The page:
Is North Korea Making Electromagnetic Pulse Weapons?
The Castle Romeo nuclear test on Bikini Atoll in 1954.
CREDIT: U.S. Department of Energy
North Korea may be developing electromagnetic pulse weapons or bombs that could take out power grids — and military and civilian electronics.
Such speculation comes from a Chinese military analyst's article in the journal Bauhinia, according to the Washington Times.
The Chinese analyst pointed out that North Korea has always planned to develop small nuclear weapons capable of creating such electromagnetic pulses (EMPs), likely targeting South Korean and U.S. forces based in the southern half of the Korean peninsula.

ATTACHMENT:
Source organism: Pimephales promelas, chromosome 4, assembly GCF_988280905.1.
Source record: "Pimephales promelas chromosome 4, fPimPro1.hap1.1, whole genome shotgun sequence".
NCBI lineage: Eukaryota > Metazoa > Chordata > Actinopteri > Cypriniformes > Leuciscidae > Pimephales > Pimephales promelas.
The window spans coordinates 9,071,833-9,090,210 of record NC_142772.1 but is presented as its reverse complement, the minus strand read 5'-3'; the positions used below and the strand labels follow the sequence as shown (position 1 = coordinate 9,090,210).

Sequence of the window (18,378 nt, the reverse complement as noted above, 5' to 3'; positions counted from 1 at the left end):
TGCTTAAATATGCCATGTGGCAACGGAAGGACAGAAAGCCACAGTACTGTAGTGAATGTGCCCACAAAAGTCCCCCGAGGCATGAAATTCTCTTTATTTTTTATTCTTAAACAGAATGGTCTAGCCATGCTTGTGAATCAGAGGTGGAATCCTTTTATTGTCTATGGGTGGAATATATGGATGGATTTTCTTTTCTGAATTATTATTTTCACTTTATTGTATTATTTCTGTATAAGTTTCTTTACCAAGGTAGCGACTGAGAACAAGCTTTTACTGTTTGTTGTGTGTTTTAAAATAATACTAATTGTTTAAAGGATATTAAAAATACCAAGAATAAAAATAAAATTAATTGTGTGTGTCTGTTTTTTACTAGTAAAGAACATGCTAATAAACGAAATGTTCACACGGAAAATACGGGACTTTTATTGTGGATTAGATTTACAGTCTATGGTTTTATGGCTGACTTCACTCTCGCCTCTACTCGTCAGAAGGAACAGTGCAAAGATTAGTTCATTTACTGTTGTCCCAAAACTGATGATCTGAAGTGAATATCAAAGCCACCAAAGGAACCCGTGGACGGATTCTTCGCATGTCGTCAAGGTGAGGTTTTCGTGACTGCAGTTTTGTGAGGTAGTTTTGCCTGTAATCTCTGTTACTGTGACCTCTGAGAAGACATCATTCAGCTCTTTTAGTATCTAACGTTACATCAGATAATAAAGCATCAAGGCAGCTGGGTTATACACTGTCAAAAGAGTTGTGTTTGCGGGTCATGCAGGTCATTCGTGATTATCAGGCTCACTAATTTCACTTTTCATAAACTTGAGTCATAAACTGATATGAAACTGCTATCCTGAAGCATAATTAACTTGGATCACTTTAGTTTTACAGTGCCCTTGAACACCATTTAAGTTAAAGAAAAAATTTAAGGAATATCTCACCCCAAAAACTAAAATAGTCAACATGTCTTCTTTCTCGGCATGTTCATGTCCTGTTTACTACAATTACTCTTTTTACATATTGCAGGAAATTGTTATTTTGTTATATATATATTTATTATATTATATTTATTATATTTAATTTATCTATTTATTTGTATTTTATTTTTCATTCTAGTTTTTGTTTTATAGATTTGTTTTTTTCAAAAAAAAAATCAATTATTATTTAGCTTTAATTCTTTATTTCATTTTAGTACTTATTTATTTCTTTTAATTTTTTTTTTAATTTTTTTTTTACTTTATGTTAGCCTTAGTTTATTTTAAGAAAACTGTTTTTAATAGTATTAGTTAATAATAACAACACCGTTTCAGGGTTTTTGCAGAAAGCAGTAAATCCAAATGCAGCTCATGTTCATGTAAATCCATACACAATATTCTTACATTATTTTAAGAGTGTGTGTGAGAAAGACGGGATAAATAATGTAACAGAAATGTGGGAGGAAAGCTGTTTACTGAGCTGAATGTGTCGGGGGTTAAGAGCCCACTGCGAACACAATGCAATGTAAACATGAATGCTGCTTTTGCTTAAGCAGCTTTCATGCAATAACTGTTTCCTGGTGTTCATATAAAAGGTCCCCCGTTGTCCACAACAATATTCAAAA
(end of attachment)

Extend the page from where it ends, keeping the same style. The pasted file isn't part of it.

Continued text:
The possibility of using EMPs as a weapon arose during early days of U.S. and Soviet nuclear testing during the Cold War. Nuclear blasts from those tests created EMPs as a secondary effect that led to some unexpected damage for civilian power grids and facilities.
Several countries, such as the U.S., have also investigated the possibility of making EMP weapons that don't require nuclear blasts. But North Korea's weapon-making efforts have recently focused upon expanding its nuclear arsenal.
The Chinese military article also draws a somewhat baffling connection between North Korea's theoretical EMP weapons and its observed GPS-jamming technology.
In March, South Korea accused North Korea of sending GPS jamming signals that affected hundreds of airline flights as well as civilian technologies on the ground — but such GPS jamming does not necessarily suggest any EMP weapon capabilities.